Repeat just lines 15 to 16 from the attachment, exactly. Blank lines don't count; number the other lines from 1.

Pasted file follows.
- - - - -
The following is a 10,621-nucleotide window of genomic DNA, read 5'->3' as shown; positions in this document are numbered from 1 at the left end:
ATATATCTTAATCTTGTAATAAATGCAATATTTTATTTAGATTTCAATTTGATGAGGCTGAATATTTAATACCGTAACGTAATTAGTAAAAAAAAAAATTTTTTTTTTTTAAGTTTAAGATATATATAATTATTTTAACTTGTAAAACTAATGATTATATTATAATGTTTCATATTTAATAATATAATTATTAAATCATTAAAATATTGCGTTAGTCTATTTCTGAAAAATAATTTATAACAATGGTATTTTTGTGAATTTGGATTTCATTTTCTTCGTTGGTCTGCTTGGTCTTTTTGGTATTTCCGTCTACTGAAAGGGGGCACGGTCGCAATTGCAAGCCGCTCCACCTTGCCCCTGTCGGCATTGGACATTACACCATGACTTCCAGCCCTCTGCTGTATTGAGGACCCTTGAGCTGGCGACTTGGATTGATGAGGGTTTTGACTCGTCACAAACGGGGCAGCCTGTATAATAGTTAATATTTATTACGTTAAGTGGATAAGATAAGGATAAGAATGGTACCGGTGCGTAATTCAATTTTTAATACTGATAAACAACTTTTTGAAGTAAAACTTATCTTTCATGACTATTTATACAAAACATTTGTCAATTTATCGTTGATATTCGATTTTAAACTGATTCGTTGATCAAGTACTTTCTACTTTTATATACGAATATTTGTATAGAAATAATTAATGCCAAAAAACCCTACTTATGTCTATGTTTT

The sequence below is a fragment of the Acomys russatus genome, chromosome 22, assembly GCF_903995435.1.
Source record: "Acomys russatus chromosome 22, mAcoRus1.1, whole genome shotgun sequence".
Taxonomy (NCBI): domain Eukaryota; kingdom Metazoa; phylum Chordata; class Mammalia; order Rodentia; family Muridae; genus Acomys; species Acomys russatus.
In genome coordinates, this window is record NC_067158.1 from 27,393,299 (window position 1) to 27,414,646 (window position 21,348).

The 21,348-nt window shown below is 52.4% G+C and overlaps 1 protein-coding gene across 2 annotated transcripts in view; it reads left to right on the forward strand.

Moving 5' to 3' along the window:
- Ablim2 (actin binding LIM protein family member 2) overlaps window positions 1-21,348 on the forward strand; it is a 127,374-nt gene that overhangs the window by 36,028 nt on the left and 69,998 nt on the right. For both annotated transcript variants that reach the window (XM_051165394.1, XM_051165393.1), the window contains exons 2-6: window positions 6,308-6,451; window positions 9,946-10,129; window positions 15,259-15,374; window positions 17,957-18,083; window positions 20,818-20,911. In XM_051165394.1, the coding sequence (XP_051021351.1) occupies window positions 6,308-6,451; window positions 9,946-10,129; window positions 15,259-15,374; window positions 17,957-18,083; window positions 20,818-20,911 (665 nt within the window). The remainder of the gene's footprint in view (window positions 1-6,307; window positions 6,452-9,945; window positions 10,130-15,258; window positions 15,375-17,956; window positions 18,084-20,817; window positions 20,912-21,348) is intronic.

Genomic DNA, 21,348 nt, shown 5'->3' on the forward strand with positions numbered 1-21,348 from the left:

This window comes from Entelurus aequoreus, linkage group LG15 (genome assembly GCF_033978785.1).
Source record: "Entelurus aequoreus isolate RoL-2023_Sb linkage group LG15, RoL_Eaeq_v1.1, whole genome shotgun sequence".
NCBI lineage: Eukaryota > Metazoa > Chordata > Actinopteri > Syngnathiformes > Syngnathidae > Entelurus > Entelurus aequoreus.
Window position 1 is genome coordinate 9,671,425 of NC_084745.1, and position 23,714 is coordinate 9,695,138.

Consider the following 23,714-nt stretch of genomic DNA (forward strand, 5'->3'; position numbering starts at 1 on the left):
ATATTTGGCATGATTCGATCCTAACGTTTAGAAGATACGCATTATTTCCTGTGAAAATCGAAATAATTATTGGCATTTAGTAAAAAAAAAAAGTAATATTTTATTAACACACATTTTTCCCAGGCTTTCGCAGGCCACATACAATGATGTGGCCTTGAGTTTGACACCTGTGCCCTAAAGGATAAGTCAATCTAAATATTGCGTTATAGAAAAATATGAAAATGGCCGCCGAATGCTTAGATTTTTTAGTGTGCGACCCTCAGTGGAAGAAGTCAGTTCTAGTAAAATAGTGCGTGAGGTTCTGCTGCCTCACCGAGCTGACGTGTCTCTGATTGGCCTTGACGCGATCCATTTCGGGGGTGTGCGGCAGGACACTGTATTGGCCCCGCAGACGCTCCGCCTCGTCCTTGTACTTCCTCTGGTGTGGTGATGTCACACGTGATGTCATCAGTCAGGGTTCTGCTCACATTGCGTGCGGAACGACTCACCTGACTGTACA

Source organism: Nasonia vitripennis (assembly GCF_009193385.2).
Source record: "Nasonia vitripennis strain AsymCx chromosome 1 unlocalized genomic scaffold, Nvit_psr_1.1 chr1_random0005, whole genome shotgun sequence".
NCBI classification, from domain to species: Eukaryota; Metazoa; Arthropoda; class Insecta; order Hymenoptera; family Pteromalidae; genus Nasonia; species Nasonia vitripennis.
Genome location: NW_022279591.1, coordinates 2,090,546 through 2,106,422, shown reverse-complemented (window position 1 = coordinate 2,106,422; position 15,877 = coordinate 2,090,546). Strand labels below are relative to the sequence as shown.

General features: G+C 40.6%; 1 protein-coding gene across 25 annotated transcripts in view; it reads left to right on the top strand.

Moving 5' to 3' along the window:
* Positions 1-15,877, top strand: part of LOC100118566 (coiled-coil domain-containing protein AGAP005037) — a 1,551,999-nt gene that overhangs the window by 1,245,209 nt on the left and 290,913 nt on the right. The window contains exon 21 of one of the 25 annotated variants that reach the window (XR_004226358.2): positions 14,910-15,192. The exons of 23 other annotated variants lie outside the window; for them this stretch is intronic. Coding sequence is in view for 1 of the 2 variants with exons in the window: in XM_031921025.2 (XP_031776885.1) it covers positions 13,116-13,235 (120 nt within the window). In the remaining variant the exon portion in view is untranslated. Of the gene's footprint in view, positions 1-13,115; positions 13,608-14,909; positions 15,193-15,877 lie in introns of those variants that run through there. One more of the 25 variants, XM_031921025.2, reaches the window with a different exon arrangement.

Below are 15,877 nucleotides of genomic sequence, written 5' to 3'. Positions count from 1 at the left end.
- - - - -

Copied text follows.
Consider the following 23,714-nt stretch of genomic DNA (forward strand, 5'->3'; position numbering starts at 1 on the left):
ATATTTGGCATGATTCGATCCTAACGTTTAGAAGATACGCATTATTTCCTGTGAAAATCGAAATAATTATTGGCATTTAGTAAAAAAAAAAAGTAATATTTTATTAACACACATTTTTCCCAGGCTTTCGCAGGCCACATACAATGATGTGGCCTTGAGTTTGACACCTGTGCCCTAAAGGATAAGTCAATCTAAATATTGCGTTATAGAAAAATATGAAAATGGCCGCCGAATGCTTAGATTTTTTAGTGTGCGACCCTCAGTGGAAGAAGTCAGTTCTAGTAAAATAGTGCGTGAGGTTCTGCTGCCTCACCGAGCTGACGTGTCTCTGATTGGCCTTGACGCGATCCATTTCGGGGGTGTGCGGCAGGACACTGTATTGGCCCCGCAGACGCTCCGCCTCGTCCTTGTACTTCCTCTGGTGTGGTGATGTCACACGTGATGTCATCAGTCAGGGTTCTGCTCACATTGCGTGCGGAACGACTCACCTGACTGTACA